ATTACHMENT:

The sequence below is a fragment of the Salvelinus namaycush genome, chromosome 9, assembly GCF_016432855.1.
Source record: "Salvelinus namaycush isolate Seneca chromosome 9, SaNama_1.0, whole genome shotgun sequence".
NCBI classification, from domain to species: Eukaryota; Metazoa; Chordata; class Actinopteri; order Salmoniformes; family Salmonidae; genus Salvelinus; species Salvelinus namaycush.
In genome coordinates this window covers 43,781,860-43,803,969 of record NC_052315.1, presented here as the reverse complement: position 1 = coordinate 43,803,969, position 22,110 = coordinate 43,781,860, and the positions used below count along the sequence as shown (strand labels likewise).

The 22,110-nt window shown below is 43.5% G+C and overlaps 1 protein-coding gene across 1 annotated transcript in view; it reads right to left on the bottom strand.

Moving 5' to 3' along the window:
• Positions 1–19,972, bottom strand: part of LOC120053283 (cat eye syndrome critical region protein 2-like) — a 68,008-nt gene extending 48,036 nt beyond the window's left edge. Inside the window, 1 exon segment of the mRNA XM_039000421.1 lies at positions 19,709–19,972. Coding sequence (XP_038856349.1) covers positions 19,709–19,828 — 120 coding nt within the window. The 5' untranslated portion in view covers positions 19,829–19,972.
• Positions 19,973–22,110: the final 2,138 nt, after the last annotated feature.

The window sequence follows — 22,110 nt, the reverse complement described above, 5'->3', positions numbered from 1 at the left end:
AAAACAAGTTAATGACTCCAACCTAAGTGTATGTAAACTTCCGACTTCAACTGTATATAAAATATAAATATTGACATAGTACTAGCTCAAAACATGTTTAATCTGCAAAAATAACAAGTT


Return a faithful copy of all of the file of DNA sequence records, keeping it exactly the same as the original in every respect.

The sequence below is a fragment of the Salvelinus namaycush genome, chromosome 9, assembly GCF_016432855.1.
Source record: "Salvelinus namaycush isolate Seneca chromosome 9, SaNama_1.0, whole genome shotgun sequence".
NCBI classification, from domain to species: Eukaryota; Metazoa; Chordata; class Actinopteri; order Salmoniformes; family Salmonidae; genus Salvelinus; species Salvelinus namaycush.
In genome coordinates this window covers 43,781,860-43,803,969 of record NC_052315.1, presented here as the reverse complement: position 1 = coordinate 43,803,969, position 22,110 = coordinate 43,781,860, and the positions used below count along the sequence as shown (strand labels likewise).

The 22,110-nt window shown below is 43.5% G+C and overlaps 1 protein-coding gene across 1 annotated transcript in view; it reads right to left on the bottom strand.

Moving 5' to 3' along the window:
• Positions 1–19,972, bottom strand: part of LOC120053283 (cat eye syndrome critical region protein 2-like) — a 68,008-nt gene extending 48,036 nt beyond the window's left edge. Inside the window, 1 exon segment of the mRNA XM_039000421.1 lies at positions 19,709–19,972. Coding sequence (XP_038856349.1) covers positions 19,709–19,828 — 120 coding nt within the window. The 5' untranslated portion in view covers positions 19,829–19,972.
• Positions 19,973–22,110: the final 2,138 nt, after the last annotated feature.

The window sequence follows — 22,110 nt, the reverse complement described above, 5'->3', positions numbered from 1 at the left end:
AAAACAAGTTAATGACTCCAACCTAAGTGTATGTAAACTTCCGACTTCAACTGTATATAAAATATAAATATTGACATAGTACTAGCTCAAAACATGTTTAATCTGCAAAAATAACAAGTT